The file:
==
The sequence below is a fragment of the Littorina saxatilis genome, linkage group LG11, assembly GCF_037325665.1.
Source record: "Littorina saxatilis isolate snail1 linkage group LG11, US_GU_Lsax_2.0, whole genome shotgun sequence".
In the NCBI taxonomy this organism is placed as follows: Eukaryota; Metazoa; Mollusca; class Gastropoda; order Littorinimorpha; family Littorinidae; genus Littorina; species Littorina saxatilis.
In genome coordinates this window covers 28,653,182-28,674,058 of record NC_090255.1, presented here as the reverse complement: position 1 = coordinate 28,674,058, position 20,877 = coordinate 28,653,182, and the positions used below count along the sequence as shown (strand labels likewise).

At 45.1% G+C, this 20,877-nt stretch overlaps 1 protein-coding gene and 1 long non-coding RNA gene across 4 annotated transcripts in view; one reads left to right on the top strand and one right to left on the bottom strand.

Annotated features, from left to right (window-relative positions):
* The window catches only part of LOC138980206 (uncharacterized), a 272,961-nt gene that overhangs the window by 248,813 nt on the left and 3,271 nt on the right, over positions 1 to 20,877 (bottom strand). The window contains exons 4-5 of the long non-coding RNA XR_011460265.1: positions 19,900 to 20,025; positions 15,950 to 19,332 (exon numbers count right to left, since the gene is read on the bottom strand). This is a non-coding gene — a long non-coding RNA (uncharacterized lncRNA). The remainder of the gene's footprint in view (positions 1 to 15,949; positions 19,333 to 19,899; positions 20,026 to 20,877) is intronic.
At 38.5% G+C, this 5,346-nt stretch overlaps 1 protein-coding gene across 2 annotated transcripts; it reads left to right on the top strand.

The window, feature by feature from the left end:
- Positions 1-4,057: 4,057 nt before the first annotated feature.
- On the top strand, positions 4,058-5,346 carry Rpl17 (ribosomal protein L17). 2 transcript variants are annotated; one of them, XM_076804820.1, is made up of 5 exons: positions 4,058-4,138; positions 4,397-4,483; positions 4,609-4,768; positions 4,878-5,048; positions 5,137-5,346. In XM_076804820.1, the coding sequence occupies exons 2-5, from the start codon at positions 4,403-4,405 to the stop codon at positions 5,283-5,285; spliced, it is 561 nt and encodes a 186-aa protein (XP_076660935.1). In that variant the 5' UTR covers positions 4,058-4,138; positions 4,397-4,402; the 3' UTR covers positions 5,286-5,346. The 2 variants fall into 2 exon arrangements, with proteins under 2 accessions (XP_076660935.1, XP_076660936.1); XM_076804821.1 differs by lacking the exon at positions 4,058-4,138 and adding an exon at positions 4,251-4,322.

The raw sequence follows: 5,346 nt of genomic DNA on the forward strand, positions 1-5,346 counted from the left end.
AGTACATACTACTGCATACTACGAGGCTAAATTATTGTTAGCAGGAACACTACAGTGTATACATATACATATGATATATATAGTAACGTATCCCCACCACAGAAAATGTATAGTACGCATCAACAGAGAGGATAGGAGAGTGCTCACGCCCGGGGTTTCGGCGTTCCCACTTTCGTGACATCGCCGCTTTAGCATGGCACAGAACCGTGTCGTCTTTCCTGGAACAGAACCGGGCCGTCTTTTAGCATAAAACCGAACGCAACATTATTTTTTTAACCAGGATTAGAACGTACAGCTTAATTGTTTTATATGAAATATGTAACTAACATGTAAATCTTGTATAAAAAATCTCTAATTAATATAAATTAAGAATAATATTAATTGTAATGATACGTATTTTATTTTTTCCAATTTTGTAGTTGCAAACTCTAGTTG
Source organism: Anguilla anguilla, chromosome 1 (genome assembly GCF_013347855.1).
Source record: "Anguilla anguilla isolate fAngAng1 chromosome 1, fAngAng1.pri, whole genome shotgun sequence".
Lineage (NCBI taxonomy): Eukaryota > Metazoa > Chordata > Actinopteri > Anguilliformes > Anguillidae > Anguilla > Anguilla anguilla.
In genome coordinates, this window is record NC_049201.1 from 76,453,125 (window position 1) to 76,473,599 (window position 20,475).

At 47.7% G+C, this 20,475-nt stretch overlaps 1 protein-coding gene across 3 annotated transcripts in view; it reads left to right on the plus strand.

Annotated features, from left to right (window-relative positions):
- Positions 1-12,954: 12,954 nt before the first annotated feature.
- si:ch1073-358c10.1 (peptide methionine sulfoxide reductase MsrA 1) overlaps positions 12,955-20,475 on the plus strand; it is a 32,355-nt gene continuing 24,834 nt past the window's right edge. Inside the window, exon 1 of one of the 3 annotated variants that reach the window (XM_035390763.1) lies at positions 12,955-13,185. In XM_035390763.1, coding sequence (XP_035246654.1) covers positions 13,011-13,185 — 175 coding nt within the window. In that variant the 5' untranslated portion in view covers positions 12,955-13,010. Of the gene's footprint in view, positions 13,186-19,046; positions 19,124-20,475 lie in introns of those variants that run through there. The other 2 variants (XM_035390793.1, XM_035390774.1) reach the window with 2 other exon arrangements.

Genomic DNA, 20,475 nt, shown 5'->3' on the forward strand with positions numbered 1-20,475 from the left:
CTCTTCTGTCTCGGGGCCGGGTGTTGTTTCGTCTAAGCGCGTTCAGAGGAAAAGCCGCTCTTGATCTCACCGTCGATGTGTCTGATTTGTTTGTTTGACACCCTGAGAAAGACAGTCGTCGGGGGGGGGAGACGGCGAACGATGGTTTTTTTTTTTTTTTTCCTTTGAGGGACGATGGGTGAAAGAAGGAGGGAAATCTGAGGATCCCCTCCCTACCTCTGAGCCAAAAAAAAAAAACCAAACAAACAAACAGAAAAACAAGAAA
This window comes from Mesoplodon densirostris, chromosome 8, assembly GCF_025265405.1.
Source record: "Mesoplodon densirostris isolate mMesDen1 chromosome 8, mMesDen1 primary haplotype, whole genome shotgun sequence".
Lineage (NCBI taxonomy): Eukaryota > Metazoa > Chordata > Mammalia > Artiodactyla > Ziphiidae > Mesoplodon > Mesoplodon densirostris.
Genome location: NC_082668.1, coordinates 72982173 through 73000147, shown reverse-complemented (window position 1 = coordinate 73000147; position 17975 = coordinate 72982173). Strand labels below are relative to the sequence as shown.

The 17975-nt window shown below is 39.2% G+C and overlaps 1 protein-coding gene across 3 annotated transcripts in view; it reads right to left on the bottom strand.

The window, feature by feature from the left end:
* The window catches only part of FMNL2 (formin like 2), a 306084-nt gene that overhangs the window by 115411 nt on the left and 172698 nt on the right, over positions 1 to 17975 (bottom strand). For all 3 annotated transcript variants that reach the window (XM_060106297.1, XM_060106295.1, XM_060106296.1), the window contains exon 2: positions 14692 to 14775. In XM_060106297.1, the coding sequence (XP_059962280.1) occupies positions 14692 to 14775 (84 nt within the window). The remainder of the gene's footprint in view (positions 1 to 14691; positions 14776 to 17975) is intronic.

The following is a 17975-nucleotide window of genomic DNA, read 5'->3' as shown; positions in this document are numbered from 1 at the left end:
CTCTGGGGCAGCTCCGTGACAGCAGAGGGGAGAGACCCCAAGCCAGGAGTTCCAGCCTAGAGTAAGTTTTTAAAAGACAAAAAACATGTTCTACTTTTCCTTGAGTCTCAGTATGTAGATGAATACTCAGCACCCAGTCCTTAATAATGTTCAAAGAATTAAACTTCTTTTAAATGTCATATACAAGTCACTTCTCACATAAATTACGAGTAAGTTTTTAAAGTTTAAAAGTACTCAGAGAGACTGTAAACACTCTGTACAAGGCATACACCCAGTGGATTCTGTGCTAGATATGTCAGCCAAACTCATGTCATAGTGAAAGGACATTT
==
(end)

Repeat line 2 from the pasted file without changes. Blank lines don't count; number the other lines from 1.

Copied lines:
Source record: "Littorina saxatilis isolate snail1 linkage group LG11, US_GU_Lsax_2.0, whole genome shotgun sequence".